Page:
First and foremost I thought that this speech was what President Obama needed to do politically and ended up delivering a strong overall speech that will probably give him a slight boost in the polls. I don't like to dwell on or get lost in the political accomplishments of the speech because I think it can dilute from the overall substance of what was said.
On substance, Obama had a lot to tackle and if you missed the speech, you can read it here. Obama talked about a top priority of creating jobs in 2010:
We should start where most new jobs do - in small businesses, companies that begin when an entrepreneur takes a chance on a dream, or a worker decides its time she became her own boss.
Through sheer grit and determination, these companies have weathered the recession and are ready to grow. But when you talk to small business owners in places like Allentown, Pennsylvania or Elyria, Ohio, you find out that even though banks on Wall Street are lending again, they are mostly lending to bigger companies. But financing remains difficult for small business owners across the country.
So tonight, I'm proposing that we take $30 billion of the money Wall Street banks have repaid and use it to help community banks give small businesses the credit they need to stay afloat.
He went on to talk about energy, the climate and the need to make America more innovative on a global scale. His remarks on Health Care were much much anticipated and here is a clip of what he had to say:
Our approach would preserve the right of Americans who have insurance to keep their doctor and their plan. It would reduce costs and premiums for millions of families and businesses. And according to the Congressional Budget Office - the independent organization that both parties have cited as the official scorekeeper for Congress - our approach would bring down the deficit by as much as $1 trillion over the next two decades.
Still, this is a complex issue, and the longer it was debated, the more skeptical people became. I take my share of the blame for not explaining it more clearly to the American people. And I know that with all the lobbying and horse-trading, this process left most Americans wondering what's in it for them.
But I also know this problem is not going away. By the time I'm finished speaking tonight, more Americans will have lost their health insurance. Millions will lose it this year. Our deficit will grow. Premiums will go up. Patients will be denied the care they need. Small business owners will continue to drop coverage altogether. I will not walk away from these Americans, and neither should the people in this chamber.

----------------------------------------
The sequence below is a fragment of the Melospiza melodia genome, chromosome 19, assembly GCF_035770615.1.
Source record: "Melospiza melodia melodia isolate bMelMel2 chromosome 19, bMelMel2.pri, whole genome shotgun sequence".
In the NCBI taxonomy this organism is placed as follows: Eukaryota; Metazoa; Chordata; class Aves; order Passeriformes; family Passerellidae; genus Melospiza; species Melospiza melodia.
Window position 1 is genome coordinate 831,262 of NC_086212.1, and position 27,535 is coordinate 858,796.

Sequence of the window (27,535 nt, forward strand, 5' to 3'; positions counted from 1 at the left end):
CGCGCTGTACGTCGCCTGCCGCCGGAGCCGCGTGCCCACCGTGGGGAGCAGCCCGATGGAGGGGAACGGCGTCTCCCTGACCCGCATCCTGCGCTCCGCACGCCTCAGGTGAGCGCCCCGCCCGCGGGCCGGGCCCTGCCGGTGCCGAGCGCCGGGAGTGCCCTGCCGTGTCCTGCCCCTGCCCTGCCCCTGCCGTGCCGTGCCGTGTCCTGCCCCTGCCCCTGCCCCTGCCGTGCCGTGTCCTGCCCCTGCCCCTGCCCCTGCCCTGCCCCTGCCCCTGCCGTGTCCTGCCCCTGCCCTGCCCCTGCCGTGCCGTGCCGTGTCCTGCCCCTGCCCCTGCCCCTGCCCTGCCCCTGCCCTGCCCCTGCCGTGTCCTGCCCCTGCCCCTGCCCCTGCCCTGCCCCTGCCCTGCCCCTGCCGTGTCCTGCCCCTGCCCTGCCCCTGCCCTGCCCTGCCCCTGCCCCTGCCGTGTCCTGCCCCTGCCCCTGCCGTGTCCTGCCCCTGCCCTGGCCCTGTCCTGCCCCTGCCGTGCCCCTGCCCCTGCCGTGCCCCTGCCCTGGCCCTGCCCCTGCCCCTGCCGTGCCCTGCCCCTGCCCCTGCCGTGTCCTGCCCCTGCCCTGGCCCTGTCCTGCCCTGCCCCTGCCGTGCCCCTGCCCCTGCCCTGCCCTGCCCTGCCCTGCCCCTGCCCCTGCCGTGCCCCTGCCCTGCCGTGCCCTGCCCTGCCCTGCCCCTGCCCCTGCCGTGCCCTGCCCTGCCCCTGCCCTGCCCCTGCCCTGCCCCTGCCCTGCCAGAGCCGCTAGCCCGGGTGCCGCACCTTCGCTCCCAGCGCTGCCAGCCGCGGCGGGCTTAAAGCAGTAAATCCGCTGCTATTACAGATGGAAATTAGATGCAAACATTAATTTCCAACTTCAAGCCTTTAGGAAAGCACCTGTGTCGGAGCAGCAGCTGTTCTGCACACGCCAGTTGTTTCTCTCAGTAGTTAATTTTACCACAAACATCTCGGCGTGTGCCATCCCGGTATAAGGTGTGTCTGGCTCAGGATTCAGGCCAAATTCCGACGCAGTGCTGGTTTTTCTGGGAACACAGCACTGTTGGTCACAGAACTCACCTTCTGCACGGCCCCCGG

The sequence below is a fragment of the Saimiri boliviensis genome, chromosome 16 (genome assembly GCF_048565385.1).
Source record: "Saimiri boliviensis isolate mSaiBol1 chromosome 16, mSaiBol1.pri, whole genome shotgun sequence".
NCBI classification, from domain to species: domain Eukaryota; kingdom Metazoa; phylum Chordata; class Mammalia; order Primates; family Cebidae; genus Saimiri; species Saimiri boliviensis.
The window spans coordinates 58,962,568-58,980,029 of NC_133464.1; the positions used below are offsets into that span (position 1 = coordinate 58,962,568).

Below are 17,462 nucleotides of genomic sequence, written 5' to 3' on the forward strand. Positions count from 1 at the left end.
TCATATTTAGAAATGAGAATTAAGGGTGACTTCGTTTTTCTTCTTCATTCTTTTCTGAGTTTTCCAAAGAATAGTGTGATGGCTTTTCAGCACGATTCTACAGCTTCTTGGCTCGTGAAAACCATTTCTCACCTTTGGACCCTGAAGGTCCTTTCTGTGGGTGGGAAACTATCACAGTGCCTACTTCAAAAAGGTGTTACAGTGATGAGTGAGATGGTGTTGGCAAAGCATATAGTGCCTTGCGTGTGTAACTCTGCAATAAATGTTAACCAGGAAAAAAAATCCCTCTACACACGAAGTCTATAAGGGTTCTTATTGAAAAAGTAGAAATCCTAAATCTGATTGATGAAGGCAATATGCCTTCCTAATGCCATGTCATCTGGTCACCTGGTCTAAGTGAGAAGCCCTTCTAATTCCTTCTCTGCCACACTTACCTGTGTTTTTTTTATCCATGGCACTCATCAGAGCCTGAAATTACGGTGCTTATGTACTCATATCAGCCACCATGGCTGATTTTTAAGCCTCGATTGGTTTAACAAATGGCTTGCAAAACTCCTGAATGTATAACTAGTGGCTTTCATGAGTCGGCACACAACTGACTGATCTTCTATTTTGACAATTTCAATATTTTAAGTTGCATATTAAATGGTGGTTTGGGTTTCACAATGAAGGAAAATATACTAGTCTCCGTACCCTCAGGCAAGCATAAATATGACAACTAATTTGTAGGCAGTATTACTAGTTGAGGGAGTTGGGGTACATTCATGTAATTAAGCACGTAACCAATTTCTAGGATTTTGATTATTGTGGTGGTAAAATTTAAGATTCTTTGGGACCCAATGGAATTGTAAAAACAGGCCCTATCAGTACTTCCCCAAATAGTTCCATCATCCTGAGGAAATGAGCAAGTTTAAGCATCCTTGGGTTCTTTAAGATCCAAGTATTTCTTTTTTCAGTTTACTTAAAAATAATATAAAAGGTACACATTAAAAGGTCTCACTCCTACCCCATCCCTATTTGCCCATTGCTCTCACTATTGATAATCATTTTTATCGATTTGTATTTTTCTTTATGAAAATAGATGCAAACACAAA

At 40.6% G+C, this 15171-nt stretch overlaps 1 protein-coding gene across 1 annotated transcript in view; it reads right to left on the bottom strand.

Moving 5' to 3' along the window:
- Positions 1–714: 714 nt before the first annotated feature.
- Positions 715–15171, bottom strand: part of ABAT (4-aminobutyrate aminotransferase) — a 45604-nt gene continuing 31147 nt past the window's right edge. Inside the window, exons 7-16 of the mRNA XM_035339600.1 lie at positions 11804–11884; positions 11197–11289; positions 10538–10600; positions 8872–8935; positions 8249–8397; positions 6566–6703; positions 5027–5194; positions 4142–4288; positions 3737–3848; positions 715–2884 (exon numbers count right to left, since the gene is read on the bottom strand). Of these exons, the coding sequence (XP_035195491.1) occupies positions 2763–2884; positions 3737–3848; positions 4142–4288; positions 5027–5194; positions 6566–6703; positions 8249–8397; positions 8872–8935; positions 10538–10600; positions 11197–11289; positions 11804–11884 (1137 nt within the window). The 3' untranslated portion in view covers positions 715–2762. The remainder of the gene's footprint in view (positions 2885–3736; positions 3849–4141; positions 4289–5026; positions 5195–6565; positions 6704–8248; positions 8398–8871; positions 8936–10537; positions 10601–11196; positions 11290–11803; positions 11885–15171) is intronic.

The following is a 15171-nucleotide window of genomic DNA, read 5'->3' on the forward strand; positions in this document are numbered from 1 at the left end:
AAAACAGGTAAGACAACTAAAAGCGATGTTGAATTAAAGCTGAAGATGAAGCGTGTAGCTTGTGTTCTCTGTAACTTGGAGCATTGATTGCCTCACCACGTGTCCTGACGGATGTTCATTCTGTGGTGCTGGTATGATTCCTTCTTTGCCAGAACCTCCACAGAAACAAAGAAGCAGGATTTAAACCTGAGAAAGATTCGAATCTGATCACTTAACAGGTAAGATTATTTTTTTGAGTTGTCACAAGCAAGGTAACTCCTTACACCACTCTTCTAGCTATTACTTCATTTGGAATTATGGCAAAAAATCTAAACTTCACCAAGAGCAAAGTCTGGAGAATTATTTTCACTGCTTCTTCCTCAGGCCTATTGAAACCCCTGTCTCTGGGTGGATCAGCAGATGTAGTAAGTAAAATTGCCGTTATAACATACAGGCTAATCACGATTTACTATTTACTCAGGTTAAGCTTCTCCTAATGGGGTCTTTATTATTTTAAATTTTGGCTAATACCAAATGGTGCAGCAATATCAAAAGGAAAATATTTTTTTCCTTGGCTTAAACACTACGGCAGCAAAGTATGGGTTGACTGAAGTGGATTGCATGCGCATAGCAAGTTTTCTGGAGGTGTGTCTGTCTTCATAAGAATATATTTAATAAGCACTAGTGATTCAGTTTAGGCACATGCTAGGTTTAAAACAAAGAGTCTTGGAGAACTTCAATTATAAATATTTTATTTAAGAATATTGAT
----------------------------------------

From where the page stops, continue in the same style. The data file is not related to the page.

and frankly, there was not much more on the topic of health care reform than that. Obama simply put out a call for those in Congress to pass the reforms because they had come too far already. This really leaves us no closer to actually making Congress fix the current version of the bill and Obama did not mention anything about putting things like the public option back into the bill.
A couple of other notable moments from the speech:
1. Obama called for the repeal of the military's "Don't Ask, Don't Tell" policy. This is certainly overdue and I know that many gay activists were very happy that Obama explicitly referenced this during the speech.
2. Obama chided the recent Supreme Court decision that will end up allowing a tidal wave of corporate money into political campaigns. The interesting part came when Justice Sam Alito reacted and verbally responded (what looked like and what is being reported as) "That's not true". Watch:
This is notable because the Supreme Court is usually silent and expressionless during the State of the Union, even refraining from clapping when the President enters so as to continue to express impartiality. Many have already stated that this is Alito's "You Lie" moment.
3. Obama explicitly stated that troops would begin to come home from Afghanistan in July 2011 and that "all combat troops" will be out of Iraq by August 2010. Earlier this week I highlighted the confusion within the Obama Administration surrounding his Afghanistan policy and while Obama reiterated this date, he failed to lay out any specifics regarding an exit strategy or whether this withdrawal is condition-based. More is needed on this topic from the Administration.
4. Obama addressed the partisanship that has plagued his first year in office, at times sounding like a high school principal. For me, the best line during this portion of the speech was:
To Democrats, I would remind you that we still have the largest majority in decades, and the people expect us to solve some problems, not run for the hills. And if the Republican leadership is going to insist that sixty votes in the Senate are required to do any business at all in this town, then the responsibility to govern is now yours as well. Just saying no to everything may be good short-term politics, but it's not leadership.
Nice thought right? Something tells me that tomorrow is going to be the same.
These are my very raw and very rough reactions to the speech and there will be much further discussion on this over the next few days and weeks. Check back for more insight and analysis.
UPDATE: One more item that just came to mind was Obama seemingly denouncing the brand of conservatism that we saw under the Bush Administration:
From some on the right, I expect we'll hear a different argument - that if we just make fewer investments in our people, extend tax cuts for wealthier Americans, eliminate more regulations, and maintain the status quo on health care, our deficits will go away. The problem is, that's what we did for eight years. That's what helped lead us into this crisis. It's what helped lead to these deficits. And we cannot do it again.
I think this was important, but it makes me wonder why he is validating Republican views by calling for a spending freeze if he is so critical of what got us into this mess in the first place.